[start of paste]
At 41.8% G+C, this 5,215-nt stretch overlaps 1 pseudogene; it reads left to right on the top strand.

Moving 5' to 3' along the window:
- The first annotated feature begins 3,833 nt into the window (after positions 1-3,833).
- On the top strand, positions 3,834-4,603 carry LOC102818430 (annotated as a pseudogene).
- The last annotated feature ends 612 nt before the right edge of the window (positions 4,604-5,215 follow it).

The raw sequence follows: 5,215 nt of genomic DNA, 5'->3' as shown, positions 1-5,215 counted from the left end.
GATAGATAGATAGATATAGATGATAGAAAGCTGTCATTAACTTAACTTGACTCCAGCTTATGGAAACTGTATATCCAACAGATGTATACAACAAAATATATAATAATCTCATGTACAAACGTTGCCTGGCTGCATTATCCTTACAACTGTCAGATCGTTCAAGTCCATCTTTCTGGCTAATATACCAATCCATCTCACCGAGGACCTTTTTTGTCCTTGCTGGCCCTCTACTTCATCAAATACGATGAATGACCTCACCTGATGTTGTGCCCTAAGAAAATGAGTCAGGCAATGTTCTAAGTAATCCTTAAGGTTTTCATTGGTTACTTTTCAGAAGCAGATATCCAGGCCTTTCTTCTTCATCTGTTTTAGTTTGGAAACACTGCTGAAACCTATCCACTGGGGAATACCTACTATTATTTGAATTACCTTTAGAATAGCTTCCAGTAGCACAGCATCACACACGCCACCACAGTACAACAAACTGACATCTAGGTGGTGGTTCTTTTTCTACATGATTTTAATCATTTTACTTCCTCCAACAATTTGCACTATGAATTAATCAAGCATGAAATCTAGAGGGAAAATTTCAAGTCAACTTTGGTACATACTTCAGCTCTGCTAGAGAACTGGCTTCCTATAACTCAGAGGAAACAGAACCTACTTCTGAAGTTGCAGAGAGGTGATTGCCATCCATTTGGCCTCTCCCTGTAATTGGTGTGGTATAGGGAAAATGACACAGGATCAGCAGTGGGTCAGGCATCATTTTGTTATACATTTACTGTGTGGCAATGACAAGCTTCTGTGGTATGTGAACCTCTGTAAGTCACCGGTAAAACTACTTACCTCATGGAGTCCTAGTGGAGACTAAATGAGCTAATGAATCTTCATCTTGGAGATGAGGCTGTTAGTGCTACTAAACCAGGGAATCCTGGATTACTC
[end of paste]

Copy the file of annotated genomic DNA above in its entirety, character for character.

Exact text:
At 41.8% G+C, this 5,215-nt stretch overlaps 1 pseudogene; it reads left to right on the top strand.

Moving 5' to 3' along the window:
- The first annotated feature begins 3,833 nt into the window (after positions 1-3,833).
- On the top strand, positions 3,834-4,603 carry LOC102818430 (annotated as a pseudogene).
- The last annotated feature ends 612 nt before the right edge of the window (positions 4,604-5,215 follow it).

The raw sequence follows: 5,215 nt of genomic DNA, 5'->3' as shown, positions 1-5,215 counted from the left end.
GATAGATAGATAGATATAGATGATAGAAAGCTGTCATTAACTTAACTTGACTCCAGCTTATGGAAACTGTATATCCAACAGATGTATACAACAAAATATATAATAATCTCATGTACAAACGTTGCCTGGCTGCATTATCCTTACAACTGTCAGATCGTTCAAGTCCATCTTTCTGGCTAATATACCAATCCATCTCACCGAGGACCTTTTTTGTCCTTGCTGGCCCTCTACTTCATCAAATACGATGAATGACCTCACCTGATGTTGTGCCCTAAGAAAATGAGTCAGGCAATGTTCTAAGTAATCCTTAAGGTTTTCATTGGTTACTTTTCAGAAGCAGATATCCAGGCCTTTCTTCTTCATCTGTTTTAGTTTGGAAACACTGCTGAAACCTATCCACTGGGGAATACCTACTATTATTTGAATTACCTTTAGAATAGCTTCCAGTAGCACAGCATCACACACGCCACCACAGTACAACAAACTGACATCTAGGTGGTGGTTCTTTTTCTACATGATTTTAATCATTTTACTTCCTCCAACAATTTGCACTATGAATTAATCAAGCATGAAATCTAGAGGGAAAATTTCAAGTCAACTTTGGTACATACTTCAGCTCTGCTAGAGAACTGGCTTCCTATAACTCAGAGGAAACAGAACCTACTTCTGAAGTTGCAGAGAGGTGATTGCCATCCATTTGGCCTCTCCCTGTAATTGGTGTGGTATAGGGAAAATGACACAGGATCAGCAGTGGGTCAGGCATCATTTTGTTATACATTTACTGTGTGGCAATGACAAGCTTCTGTGGTATGTGAACCTCTGTAAGTCACCGGTAAAACTACTTACCTCATGGAGTCCTAGTGGAGACTAAATGAGCTAATGAATCTTCATCTTGGAGATGAGGCTGTTAGTGCTACTAAACCAGGGAATCCTGGATTACTC